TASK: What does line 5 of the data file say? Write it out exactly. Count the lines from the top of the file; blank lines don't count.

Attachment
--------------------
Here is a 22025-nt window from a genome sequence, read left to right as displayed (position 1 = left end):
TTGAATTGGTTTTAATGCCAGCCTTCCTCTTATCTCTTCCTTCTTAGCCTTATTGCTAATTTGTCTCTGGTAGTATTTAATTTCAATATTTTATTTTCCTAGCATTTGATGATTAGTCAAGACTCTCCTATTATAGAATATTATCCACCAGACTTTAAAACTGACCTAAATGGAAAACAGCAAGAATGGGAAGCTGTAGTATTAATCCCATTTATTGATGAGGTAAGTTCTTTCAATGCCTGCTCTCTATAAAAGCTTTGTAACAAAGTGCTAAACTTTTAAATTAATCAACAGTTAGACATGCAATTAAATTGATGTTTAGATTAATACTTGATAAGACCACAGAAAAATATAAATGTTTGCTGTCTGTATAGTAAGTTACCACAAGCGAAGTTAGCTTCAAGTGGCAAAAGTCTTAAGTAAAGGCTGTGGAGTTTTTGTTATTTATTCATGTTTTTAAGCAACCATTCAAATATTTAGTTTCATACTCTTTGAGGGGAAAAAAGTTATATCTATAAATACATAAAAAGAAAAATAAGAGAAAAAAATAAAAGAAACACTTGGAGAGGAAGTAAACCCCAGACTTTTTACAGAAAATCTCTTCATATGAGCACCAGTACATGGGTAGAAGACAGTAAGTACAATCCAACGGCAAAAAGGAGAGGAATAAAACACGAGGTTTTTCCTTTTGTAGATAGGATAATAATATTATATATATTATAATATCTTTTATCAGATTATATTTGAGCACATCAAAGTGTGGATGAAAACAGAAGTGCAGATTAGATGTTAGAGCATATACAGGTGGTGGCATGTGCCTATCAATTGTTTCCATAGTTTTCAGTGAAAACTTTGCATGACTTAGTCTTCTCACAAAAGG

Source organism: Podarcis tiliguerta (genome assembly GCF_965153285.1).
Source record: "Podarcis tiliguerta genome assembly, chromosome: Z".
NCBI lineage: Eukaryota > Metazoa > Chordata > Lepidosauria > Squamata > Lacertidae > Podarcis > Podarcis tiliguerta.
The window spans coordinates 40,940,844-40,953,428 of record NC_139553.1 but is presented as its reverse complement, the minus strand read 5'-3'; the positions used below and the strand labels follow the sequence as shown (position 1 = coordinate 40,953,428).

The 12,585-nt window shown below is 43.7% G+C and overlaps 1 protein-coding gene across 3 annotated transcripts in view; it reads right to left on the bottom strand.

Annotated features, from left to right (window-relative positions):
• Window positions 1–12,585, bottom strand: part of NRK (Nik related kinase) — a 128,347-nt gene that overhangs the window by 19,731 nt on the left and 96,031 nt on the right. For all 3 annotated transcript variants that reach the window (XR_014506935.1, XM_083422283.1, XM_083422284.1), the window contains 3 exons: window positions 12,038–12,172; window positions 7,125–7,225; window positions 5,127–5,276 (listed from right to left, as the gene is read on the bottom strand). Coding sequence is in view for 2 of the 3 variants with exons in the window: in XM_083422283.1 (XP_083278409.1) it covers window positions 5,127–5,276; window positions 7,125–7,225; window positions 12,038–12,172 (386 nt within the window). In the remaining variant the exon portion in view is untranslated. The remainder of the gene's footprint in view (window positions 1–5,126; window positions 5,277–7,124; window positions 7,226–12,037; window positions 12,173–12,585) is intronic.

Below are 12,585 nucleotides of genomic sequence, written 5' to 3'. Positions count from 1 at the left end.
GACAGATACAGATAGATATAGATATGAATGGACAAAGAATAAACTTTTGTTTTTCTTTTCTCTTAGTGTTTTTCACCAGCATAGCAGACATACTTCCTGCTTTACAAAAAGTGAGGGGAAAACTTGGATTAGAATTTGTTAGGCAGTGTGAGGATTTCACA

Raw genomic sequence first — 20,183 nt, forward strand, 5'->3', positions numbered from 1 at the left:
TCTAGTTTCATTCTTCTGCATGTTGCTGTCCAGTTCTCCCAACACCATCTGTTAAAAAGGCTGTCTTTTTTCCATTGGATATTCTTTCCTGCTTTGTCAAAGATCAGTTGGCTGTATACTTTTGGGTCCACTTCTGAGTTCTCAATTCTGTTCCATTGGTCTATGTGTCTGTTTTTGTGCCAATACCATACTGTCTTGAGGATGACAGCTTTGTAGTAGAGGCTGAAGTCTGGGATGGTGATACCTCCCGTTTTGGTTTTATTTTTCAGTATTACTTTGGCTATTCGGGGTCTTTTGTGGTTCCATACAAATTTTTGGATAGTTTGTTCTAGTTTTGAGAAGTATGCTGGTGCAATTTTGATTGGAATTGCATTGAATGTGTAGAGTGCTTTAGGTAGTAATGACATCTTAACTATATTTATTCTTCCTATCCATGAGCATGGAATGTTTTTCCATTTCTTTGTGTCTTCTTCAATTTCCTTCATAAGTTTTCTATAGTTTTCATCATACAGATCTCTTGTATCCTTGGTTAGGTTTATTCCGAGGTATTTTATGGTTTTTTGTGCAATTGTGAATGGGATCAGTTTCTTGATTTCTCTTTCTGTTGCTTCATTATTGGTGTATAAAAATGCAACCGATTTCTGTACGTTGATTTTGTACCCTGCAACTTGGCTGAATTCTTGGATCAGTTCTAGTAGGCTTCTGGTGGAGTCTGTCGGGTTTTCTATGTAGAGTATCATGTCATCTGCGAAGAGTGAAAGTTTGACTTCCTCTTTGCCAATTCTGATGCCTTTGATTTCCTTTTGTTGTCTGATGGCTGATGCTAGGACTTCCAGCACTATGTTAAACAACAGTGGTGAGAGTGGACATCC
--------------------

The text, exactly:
NCBI lineage: Eukaryota > Metazoa > Chordata > Lepidosauria > Squamata > Lacertidae > Podarcis > Podarcis tiliguerta.